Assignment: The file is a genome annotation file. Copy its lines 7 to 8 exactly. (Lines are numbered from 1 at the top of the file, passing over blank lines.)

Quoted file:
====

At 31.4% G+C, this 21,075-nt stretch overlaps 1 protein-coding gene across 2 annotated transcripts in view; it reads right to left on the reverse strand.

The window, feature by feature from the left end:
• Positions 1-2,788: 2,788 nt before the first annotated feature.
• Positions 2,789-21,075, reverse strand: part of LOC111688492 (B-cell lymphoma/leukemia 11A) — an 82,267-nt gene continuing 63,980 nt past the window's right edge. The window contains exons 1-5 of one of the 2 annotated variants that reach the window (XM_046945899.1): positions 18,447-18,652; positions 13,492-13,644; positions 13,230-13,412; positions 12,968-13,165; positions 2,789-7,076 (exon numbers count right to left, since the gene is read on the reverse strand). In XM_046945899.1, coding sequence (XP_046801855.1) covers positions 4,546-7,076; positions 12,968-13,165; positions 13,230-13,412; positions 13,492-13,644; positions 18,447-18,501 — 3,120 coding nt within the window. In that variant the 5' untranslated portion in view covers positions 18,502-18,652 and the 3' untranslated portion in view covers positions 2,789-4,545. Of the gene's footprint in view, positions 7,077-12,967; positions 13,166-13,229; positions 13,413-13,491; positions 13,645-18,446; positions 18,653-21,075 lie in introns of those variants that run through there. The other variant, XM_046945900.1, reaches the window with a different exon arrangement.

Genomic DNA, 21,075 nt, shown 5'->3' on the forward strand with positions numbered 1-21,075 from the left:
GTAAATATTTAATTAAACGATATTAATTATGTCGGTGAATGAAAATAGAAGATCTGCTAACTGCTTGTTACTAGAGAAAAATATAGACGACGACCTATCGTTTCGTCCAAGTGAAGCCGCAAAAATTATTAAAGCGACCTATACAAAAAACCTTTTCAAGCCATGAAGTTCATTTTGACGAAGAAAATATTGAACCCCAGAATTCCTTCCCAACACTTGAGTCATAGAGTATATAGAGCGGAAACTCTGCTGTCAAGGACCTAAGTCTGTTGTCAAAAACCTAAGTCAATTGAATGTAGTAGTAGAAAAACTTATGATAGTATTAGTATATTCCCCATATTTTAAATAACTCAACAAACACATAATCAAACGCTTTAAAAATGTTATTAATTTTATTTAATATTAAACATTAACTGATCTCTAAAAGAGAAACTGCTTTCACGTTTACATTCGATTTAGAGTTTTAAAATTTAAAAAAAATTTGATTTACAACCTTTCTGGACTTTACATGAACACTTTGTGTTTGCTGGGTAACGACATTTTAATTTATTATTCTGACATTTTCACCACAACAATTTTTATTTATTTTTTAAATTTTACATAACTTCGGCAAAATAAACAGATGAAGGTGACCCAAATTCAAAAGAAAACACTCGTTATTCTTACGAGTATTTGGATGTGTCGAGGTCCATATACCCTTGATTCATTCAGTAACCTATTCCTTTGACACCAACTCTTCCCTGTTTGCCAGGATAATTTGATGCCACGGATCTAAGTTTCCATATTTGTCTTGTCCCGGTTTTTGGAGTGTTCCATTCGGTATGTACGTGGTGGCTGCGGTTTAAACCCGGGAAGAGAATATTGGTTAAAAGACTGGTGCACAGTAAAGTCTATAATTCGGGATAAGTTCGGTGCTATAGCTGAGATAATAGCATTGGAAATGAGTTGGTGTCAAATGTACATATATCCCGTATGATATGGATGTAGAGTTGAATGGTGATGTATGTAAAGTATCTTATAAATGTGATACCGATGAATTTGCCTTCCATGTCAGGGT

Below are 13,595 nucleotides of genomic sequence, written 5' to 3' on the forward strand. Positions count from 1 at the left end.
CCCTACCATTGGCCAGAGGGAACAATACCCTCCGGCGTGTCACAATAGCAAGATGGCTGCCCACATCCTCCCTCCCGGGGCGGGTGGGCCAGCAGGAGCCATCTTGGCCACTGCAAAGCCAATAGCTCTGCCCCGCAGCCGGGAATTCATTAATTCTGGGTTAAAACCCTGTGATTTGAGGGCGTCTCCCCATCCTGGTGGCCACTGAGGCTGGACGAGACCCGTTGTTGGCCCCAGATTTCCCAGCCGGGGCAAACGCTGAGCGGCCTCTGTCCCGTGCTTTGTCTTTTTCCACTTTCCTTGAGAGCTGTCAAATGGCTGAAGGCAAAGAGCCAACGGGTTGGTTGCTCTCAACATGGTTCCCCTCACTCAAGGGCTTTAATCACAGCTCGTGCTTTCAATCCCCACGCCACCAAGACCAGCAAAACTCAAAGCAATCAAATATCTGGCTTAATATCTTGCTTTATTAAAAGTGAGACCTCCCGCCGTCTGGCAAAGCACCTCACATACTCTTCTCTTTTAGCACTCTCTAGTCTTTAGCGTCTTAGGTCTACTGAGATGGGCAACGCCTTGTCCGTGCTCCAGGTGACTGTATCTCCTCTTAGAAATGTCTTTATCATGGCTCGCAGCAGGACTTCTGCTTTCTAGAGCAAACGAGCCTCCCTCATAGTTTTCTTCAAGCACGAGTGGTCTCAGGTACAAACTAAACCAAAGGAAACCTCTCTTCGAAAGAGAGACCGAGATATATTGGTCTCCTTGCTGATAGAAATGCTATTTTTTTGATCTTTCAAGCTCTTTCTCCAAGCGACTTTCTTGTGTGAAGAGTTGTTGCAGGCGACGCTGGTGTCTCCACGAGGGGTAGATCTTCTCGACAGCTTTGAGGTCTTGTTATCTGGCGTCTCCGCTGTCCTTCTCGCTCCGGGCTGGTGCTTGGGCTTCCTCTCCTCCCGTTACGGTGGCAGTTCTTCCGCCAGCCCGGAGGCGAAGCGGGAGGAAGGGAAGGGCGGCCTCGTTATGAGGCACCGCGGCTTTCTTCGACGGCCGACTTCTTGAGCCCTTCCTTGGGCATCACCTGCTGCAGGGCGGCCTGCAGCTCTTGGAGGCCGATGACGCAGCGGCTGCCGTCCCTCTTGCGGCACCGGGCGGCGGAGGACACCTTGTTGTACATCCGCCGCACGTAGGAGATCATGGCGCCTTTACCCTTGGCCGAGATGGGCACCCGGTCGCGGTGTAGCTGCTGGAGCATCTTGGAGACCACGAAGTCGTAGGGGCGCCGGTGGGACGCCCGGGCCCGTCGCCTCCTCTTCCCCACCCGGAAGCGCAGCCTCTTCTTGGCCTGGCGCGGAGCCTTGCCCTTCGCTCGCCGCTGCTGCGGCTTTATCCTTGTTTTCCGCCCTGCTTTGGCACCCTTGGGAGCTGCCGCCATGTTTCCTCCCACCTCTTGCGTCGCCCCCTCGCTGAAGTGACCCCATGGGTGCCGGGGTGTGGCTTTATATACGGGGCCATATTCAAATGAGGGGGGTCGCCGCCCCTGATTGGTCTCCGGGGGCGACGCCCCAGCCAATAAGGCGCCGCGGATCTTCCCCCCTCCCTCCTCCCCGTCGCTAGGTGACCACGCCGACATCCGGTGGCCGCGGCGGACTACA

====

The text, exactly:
Below are 13,595 nucleotides of genomic sequence, written 5' to 3' on the forward strand. Positions count from 1 at the left end.
CCCTACCATTGGCCAGAGGGAACAATACCCTCCGGCGTGTCACAATAGCAAGATGGCTGCCCACATCCTCCCTCCCGGGGCGGGTGGGCCAGCAGGAGCCATCTTGGCCACTGCAAAGCCAATAGCTCTGCCCCGCAGCCGGGAATTCATTAATTCTGGGTTAAAACCCTGTGATTTGAGGGCGTCTCCCCATCCTGGTGGCCACTGAGGCTGGACGAGACCCGTTGTTGGCCCCAGATTTCCCAGCCGGGGCAAACGCTGAGCGGCCTCTGTCCCGTGCTTTGTCTTTTTCCACTTTCCTTGAGAGCTGTCAAATGGCTGAAGGCAAAGAGCCAACGGGTTGGTTGCTCTCAACATGGTTCCCCTCACTCAAGGGCTTTAATCACAGCTCGTGCTTTCAATCCCCACGCCACCAAGACCAGCAAAACTCAAAGCAATCAAATATCTGGCTTAATATCTTGCTTTATTAAAAGTGAGACCTCCCGCCGTCTGGCAAAGCACCTCACATACTCTTCTCTTTTAGCACTCTCTAGTCTTTAGCGTCTTAGGTCTACTGAGATGGGCAACGCCTTGTCCGTGCTCCAGGTGACTGTATCTCCTCTTAGAAATGTCTTTATCATGGCTCGCAGCAGGACTTCTGCTTTCTAGAGCAAACGAGCCTCCCTCATAGTTTTCTTCAAGCACGAGTGGTCTCAGGTACAAACTAAACCAAAGGAAACCTCTCTTCGAAAGAGAGACCGAGATATATTGGTCTCCTTGCTGATAGAAATGCTATTTTTTTGATCTTTCAAGCTCTTTCTCCAAGCGACTTTCTTGTGTGAAGAGTTGTTGCAGGCGACGCTGGTGTCTCCACGAGGGGTAGATCTTCTCGACAGCTTTGAGGTCTTGTTATCTGGCGTCTCCGCTGTCCTTCTCGCTCCGGGCTGGTGCTTGGGCTTCCTCTCCTCCCGTTACGGTGGCAGTTCTTCCGCCAGCCCGGAGGCGAAGCGGGAGGAAGGGAAGGGCGGCCTCGTTATGAGGCACCGCGGCTTTCTTCGACGGCCGACTTCTTGAGCCCTTCCTTGGGCATCACCTGCTGCAGGGCGGCCTGCAGCTCTTGGAGGCCGATGACGCAGCGGCTGCCGTCCCTCTTGCGGCACCGGGCGGCGGAGGACACCTTGTTGTACATCCGCCGCACGTAGGAGATCATGGCGCCTTTACCCTTGGCCGAGATGGGCACCCGGTCGCGGTGTAGCTGCTGGAGCATCTTGGAGACCACGAAGTCGTAGGGGCGCCGGTGGGACGCCCGGGCCCGTCGCCTCCTCTTCCCCACCCGGAAGCGCAGCCTCTTCTTGGCCTGGCGCGGAGCCTTGCCCTTCGCTCGCCGCTGCTGCGGCTTTATCCTTGTTTTCCGCCCTGCTTTGGCACCCTTGGGAGCTGCCGCCATGTTTCCTCCCACCTCTTGCGTCGCCCCCTCGCTGAAGTGACCCCATGGGTGCCGGGGTGTGGCTTTATATACGGGGCCATATTCAAATGAGGGGGGTCGCCGCCCCTGATTGGTCTCCGGGGGCGACGCCCCAGCCAATAAGGCGCCGCGGATCTTCCCCCCTCCCTCCTCCCCGTCGCTAGGTGACCACGCCGACATCCGGTGGCCGCGGCGGACTACA